China's Rust-Belt Rebound Is Under Threat From Slowing Inflation

  • Factory-price surge lifting industrial regions is due to turn
  • Chongqing’s robust growth slows amid a national acceleration

China’s former industrial heartland is being helped out of its economic malaise by surging producer prices and government spending. Those supports may be about to weaken.

Two of the biggest laggards posted turnarounds in the first quarter. Growth returned to Liaoning, the heavy-industry base in the northeast, where gross domestic product expanded by 2.4 percent, compared to the 2.5 percent contraction in the same period last year. Shanxi, the northern coal-mining province mired for years in producer-price deflation and excess capacity, grew 6.1 percent versus 4.5 percent in 2016.

Even so, as factory inflation returned late last year, year-on-year comparisons are due to moderate, and debt-fueled investment will likely fade as President Xi Jinping directs top policy makers to ensure financial stability before a twice-a-decade leadership transition later this year. China’s official manufacturing gauge declined from an almost five-year high in April as commodity prices softened, raising doubts that the acceleration over the past two quarters will continue.

Other regions which were previously star performers lost some shine in the first three months of the year. Chongqing and Guizhou, two southwestern provinces that posted the fastest growth among all 31 provincial-level regions last year with expansions topping 10 percent, decelerated slightly in the first quarter, to 10.5 percent and 10.2 percent respectively.

Read More: China’s $11 Trillion Economy and Markets Are in a Tug of War

China is "now relying more on the old economy rather than the new economy," said Zhu Ning, author of "China’s Guaranteed Bubble" and deputy director of the National Institute of Financial Research at Tsinghua University in Beijing. Still, the rust-belt rebound "paved the way for increasing leverage and financial risk that President Xi vowed to fight."

Industrial profits jumped 28.3 percent in the first quarter from a year earlier, extending a surge as producer prices held gains, boosting steel mills, coal mines and heavy equipment makers. Earnings of state-owned industrial enterprises soared 70.5 percent.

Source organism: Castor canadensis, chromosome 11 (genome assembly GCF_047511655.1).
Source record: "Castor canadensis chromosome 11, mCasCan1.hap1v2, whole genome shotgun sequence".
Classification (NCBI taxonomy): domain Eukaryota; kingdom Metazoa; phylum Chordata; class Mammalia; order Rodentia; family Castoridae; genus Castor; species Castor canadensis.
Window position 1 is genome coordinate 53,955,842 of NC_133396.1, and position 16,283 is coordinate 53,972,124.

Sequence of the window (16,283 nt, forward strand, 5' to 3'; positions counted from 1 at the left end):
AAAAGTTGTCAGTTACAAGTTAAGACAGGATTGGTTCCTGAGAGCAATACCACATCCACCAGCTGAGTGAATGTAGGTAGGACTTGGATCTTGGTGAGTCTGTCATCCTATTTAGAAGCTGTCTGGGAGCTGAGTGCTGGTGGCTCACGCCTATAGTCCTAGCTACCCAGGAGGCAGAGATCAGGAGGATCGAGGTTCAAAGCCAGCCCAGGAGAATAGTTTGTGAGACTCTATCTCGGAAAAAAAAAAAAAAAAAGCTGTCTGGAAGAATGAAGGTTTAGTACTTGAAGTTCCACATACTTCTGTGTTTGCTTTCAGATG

Rising profits enable those companies to borrow more, adding to the balance sheets of government-owned banks. Liaoning’s inventory of loans rose 6.2 percent from a year earlier at the end of March, more than double the pace of first-quarter GDP growth.

Expansion weakened slightly in Jilin, another northeastern laggard neighboring Liaoning, growing 5.9 percent in the first quarter compared with a 6.9 percent increase last year.

Surging factory prices gave Shanxi the greatest support. The provincial producer price index increased 24.8 percent in the first quarter and coal prices rose 43.4 percent, according to the local statistics bureau. The government’s fiscal revenue also recovered, increasing 12.6 percent in the first three months compared to a drop of 5.2 percent last year.

Expansion in Yunnan, the southern province bordering Vietnam and Myanmar, quickened to 9.9 percent in the first quarter from 8.7 percent in 2016. Strength in the power-supply sector led the way, jumping 26.1 percent from a year earlier.

Fiscal support also boosted the struggling provinces, according to Chua Han Teng, a Singapore-based senior analyst at BMI Research, a unit of Fitch Group Inc. "The recovery isn’t likely to last as aggressive fiscal support is likely to be pulled back over the coming quarters," Chua said. "Provinces will face political pressure to conduct reforms."

Thirteen provinces posted growth accelerations, while 13 registered declines and five were unchanged from 2016. China’s economic growth unexpectedly picked up to 6.9 percent in the first quarter, clocking its first back-to-back acceleration in seven years.

Guangdong and Zhejiang, coastal economic powerhouses where private businesses and exporters play a more central role, both accelerated at a slower pace.

— With assistance by Xiaoqing Pi

Before it's here, it's on the Bloomberg Terminal.
LEARN MORE